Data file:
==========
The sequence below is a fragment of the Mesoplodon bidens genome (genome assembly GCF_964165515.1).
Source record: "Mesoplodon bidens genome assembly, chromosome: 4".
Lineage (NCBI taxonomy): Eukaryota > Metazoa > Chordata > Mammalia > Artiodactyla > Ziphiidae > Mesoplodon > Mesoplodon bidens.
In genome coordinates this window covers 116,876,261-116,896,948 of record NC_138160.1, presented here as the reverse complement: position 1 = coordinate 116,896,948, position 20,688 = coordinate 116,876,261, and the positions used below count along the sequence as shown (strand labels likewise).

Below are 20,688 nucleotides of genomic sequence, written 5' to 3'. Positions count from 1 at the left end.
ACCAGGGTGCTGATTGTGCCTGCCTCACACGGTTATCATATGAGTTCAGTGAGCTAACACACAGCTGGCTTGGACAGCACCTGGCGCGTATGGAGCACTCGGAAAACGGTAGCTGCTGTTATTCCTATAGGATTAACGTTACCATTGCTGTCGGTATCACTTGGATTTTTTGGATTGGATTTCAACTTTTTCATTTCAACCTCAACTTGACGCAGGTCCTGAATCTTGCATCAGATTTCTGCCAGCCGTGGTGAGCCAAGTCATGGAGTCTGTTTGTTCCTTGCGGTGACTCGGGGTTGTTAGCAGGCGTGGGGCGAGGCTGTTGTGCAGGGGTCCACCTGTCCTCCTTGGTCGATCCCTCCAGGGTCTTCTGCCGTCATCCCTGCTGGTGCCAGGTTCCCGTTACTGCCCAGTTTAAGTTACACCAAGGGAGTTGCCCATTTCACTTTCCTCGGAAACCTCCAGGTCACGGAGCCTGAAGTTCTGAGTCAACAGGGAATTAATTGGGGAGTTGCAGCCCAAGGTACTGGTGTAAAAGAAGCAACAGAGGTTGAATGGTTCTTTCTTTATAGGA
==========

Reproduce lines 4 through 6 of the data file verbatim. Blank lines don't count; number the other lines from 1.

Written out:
In genome coordinates this window covers 116,876,261-116,896,948 of record NC_138160.1, presented here as the reverse complement: position 1 = coordinate 116,896,948, position 20,688 = coordinate 116,876,261, and the positions used below count along the sequence as shown (strand labels likewise).

Below are 20,688 nucleotides of genomic sequence, written 5' to 3'. Positions count from 1 at the left end.
ACCAGGGTGCTGATTGTGCCTGCCTCACACGGTTATCATATGAGTTCAGTGAGCTAACACACAGCTGGCTTGGACAGCACCTGGCGCGTATGGAGCACTCGGAAAACGGTAGCTGCTGTTATTCCTATAGGATTAACGTTACCATTGCTGTCGGTATCACTTGGATTTTTTGGATTGGATTTCAACTTTTTCATTTCAACCTCAACTTGACGCAGGTCCTGAATCTTGCATCAGATTTCTGCCAGCCGTGGTGAGCCAAGTCATGGAGTCTGTTTGTTCCTTGCGGTGACTCGGGGTTGTTAGCAGGCGTGGGGCGAGGCTGTTGTGCAGGGGTCCACCTGTCCTCCTTGGTCGATCCCTCCAGGGTCTTCTGCCGTCATCCCTGCTGGTGCCAGGTTCCCGTTACTGCCCAGTTTAAGTTACACCAAGGGAGTTGCCCATTTCACTTTCCTCGGAAACCTCCAGGTCACGGAGCCTGAAGTTCTGAGTCAACAGGGAATTAATTGGGGAGTTGCAGCCCAAGGTACTGGTGTAAAAGAAGCAACAGAGGTTGAATGGTTCTTTCTTTATAGGA